Updated: Sep 11
When we think of salvation, redemption, and the grace and mercy of God, most of us have been taught to go directly to the New Testament and then view it through church doctrine as set forth in documents such as the Westminster Confession of Faith, the Catechism's or our local churches white sheets. Many understand salvation and redemption primarily as a New Testament idea, despite the fact that it literally inhabits every book of the Old Testament as well.
Let's take a look at the books of the Old Testament and see how often we find Christ-types, grace and mercy, the divine promise of redemption and its foreshadowing, the establishment of the commands, the costs for breaking them along with the breathtaking promise of reconciliation for our transgressions and iniquities.
Genesis: God created the world beautiful and perfect, but man rebelled and defiled His creation. God, in His grace and mercy, decides not to simply wipe mankind from the face of the earth to start again but rather promises a solution, a Kingsman Redeemer.
Below you will find a breadcrumb trail of verses from the book of Genesis that will illustrate and lead us through the first book of the Pentateuch and hopefully show us the Biblical foundation for salvation that continues through the entire Bible. We look at verses dealing with the setting and breaking of God's standards, judgment, sacrifice, grace, and mercy.
A brief walk through Genesis and the foundation of salvation:
Genesis 1:1 - God creates the foundation of life. (God's standard is set)
Genesis 1:3 - God creates Good and Evil. (God's standard is set)
Genesis 1:26 - God creates us. (God's standard is set)
Genesis 3:6-8 - We rebel (sin) and create a separation between us and God. (Man breaks the set standards of God)
God allows Adam and Eve to live even after they rebel against God (Mercy)
Genesis 3:15 - God promises a solution to the problem, a redeemer who will deliver salvation. (Sacrifice and Grace)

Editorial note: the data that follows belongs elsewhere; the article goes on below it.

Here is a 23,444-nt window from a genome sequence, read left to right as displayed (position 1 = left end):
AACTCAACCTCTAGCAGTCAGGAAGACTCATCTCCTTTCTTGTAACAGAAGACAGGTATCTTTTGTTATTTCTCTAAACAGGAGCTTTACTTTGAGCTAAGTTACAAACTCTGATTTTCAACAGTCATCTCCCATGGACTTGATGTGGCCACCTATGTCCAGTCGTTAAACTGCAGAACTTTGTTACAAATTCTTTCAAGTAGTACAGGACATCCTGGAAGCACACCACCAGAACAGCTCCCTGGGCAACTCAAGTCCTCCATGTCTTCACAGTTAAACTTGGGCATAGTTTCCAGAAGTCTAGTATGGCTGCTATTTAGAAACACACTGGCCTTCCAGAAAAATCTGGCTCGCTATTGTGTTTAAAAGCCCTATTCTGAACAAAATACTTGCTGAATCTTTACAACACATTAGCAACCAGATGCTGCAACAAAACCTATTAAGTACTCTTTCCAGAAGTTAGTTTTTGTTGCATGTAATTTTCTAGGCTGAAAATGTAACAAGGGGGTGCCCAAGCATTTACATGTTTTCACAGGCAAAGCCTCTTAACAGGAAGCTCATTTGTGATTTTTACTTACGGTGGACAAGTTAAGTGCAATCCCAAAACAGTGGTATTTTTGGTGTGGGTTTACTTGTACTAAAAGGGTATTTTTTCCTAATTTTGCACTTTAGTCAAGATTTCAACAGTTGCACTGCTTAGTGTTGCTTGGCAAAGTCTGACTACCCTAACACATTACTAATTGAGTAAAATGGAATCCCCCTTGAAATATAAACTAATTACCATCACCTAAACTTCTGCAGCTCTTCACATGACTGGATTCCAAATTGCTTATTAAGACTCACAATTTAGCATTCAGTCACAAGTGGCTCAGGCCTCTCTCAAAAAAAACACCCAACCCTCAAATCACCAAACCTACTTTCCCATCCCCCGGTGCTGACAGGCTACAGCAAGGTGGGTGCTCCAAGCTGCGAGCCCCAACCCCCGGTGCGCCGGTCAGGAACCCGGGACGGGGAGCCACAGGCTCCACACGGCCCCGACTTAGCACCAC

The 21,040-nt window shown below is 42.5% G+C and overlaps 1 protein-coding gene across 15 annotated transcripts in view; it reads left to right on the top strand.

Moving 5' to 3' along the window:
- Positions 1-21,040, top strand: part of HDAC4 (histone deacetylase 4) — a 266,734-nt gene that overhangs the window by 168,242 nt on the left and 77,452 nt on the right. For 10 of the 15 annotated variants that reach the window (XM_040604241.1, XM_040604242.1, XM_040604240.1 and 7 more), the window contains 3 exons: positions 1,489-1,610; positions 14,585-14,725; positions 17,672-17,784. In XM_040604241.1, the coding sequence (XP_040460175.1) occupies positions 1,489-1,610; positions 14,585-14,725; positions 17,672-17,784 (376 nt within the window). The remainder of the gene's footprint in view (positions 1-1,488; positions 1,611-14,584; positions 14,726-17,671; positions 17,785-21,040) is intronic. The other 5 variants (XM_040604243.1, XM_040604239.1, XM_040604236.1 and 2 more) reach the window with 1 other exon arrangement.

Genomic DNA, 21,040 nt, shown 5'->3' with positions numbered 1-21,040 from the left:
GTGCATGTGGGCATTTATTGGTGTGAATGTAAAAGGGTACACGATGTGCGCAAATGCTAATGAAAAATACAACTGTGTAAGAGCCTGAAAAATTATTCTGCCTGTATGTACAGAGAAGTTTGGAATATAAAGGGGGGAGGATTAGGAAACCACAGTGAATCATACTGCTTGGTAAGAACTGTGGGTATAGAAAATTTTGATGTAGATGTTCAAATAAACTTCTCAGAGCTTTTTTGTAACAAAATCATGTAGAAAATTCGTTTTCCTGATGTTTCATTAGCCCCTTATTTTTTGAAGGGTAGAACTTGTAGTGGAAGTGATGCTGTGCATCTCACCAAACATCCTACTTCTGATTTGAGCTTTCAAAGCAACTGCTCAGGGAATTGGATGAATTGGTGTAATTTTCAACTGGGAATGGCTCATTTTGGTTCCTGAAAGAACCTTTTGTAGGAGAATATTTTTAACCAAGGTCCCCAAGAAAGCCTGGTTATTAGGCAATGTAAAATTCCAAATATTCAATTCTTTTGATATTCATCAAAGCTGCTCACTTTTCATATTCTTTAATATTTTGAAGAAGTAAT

Genesis 6:5-7 - God destroys the world. (Judgment)
Genesis 6;9 - God delivers a family from His own wrath. (Mercy)
Genesis 9;11 - God establishes a new covenant with creation (man and animal), never again to destroy them with a flood. (Grace)
Genesis 11:7-8 - God keeps his covenant and disciplines man instead of destroying him. (Mercy)
Genesis 12:1-3 - God expands His plan for salvation from a family to the world. (Grace)
Genesis 14:18 - God gives us Melchizedek, the first High-priest, a prefigure of Christ. (Grace)
Genesis 18:2 - Three angels arrive to Abraham, one being the God in human form, the anticipation of Jesus incarnate. (Sacrifice)
Genesis 19:16 - A glimpse of judgment, God's coming wrath is shown. (Judgment)
Genesis 22:8 - A ram is sacrificed in place of Isaac, a prefigure of Christ. (Salvation, race, and Mercy)
Genesis 24:4 - Isaac's marriage is a shadow of Christ's marriage to the Church, His bride. (Grace)
Genesis 26;28 - A foreshadowing of Abraham's future generations in the church, Abimelech honors Isaac.
Genesis 31:24 - God protects the bloodline of the savior by preserving Jacob. (Mercy and Grace)
Genesis 37:20 - A preview of the suffering our Redeemer will under to eventually save His chosen people. (Sacrifice)
Genesis 43:9 - A prefiguring of Christ, Judah offers himself. (Sacrifice, Grace, and Mercy)
Genesis 45:15 - Reconciliation is a foreshadowing of the forgiveness that comes from repentance. (Grace)
Genesis 47:6 - A prefiguring of Christ, Joseph delivers abundant blessings to his family. (grace)
Genesis 50:24 - God's promise and faithfulness stand firm. (Grace)
While this is not an exhaustive list of verses from the book of Genesis, it does give us a picture of salvation that shines bright in the Old Testament for those who wish to know the entire story. Many ignore the Old Testament due to its call for accountability, while others seem even to be embarrassed by its unashamed and repeated illumination of the total depravity of man and our utter need for a redeemer to save us from the impending wrath of God.
Regardless if you search in the pages of the Old Testament or New Testament, you will find the same conclusion. Jesus is the answer to our failed and fallen world. Both books hold a treasure trove of knowledge and wisdom, yet even more evident and powerful is the invitation it extends to its readers to worship the God of the Most-High, to be touched in a real and powerful way by the Holy Spirit, and to call by name our Lord and Savior, Jesus Christ.
The pages of these books are too good to ignore; pick up your Bible and feel the power in the Word of God.